Another big improvement to our platform is tracking transaction progress with state transitions. Our smart contracts keep funds escrowed until the buyer confirms receipt of the goods or services. Our DApp has been updated to show both the buyer and seller where they are in the purchase flow and the next steps that need to be taken.
Ratings and reviews
Ratings and reviews are a critical component of most sharing economy marketplaces as they enable buyers and sellers to establish their online reputations. This feedback is now included as a core part of Origin.js. On Origin, both buyers and sellers are required to leave reviews as part of the transaction flow. Buyers can be confident that reviews came from verified purchasers, and sellers can trust that they’re dealing with reputable buyers. We support 5-star ratings as well as an optional text-based reviews. Reviews are solicited for each completed transaction and can be aggregated for a specific user or product.
We often think of sharing economy marketplaces like Uber and Airbnb as peer-to-peer marketplaces, but in reality, they’re actually peer-to-giant-corporate-monopoly-to-peer marketplaces. Although our demo DApp is still a relatively simple demonstration today, it’s important to remember that when you’re using Origin, you’re connecting directly to the Ethereum blockchain and a distributed file system called IPFS. There’s no central server, and there’s no middleman sitting in between you and the other side of the transaction collecting fees.
Try it out
Our demo is live on the Rinkeby and Ropsten Ethereum test networks and is accessible at demo.originprotocol.com. If you haven’t already, you’ll need to first install the MetaMask extension for Google Chrome or install a wallet-enabled mobile browser like Cipher, Trust, or Toshi. Make sure you’re connected to either Rinkeby or Ropsten instead of the main network.
To create listings or make a purchase, you’ll also need to collect some fake test Ether from either the Rinkeby Faucet or Ropsten Faucet. If this is your first time using a decentralized DApp on a test network, please refer to our previous post for more detailed instructions on how to get started.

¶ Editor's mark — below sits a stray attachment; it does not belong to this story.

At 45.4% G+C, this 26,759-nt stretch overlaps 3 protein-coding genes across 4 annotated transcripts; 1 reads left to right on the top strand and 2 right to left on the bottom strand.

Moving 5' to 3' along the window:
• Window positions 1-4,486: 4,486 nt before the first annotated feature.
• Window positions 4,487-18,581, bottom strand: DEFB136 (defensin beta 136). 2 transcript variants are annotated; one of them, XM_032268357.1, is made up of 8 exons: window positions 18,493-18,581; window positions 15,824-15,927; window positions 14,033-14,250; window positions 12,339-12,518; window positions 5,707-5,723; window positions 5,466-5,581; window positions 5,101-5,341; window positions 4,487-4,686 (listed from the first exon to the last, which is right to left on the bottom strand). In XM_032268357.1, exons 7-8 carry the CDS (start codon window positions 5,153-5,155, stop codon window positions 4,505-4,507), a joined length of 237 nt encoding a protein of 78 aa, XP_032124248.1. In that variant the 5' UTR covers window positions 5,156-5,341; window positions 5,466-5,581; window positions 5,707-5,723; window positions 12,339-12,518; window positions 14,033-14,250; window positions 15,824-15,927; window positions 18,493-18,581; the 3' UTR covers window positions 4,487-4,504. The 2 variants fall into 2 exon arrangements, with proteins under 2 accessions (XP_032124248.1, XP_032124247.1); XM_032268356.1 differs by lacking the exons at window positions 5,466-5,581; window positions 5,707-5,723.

We’re incredibly proud of the progress we’re making. Today, we have something you might describe as a decentralized version of Craigslist or Ebay. Our next focus is enabling the fractional usage of assets and services to replicate the functionality of applications like Airbnb and TaskRabbit. This will be a major feature and is something that is critical for enabling sharing-economy marketplaces. Our progress is only accelerating, and we are on track for a platform launch on the main Ethereum network by the of Q3 of this year.
We’re also getting an early start on internationalizing our DApp. Blockchain innovation is global, and our platform should be accessible in every region of the world. There are two billion people on this planet who are unbanked and unable to use popular apps like Uber and Airbnb. However, a growing number of people in this often neglected population have smart phones. Therefore, they will have access to digital currencies and decentralized marketplaces that are built in the next few years. In fact, Origin-enabled marketplaces may be the very first digital marketplaces that billions of people ever use to buy and sell on the Internet. We are offering multi-language support from the very beginning because these emerging economies may be the earliest adopters of our platform. We’re also very fortunate to have a global community of supporters. If you would like to volunteer to help with our ongoing translation efforts, please reach out in the #translations channel in our public Discord group.
Finally, we owe a huge thanks to all of our amazing open-source contributors who made this release possible! If you want to get involved in this project, whether it is by contributing code, reporting any bugs, helping us expand our community, or sharing any other feedback, please find us on Discord.
Learn more about Origin: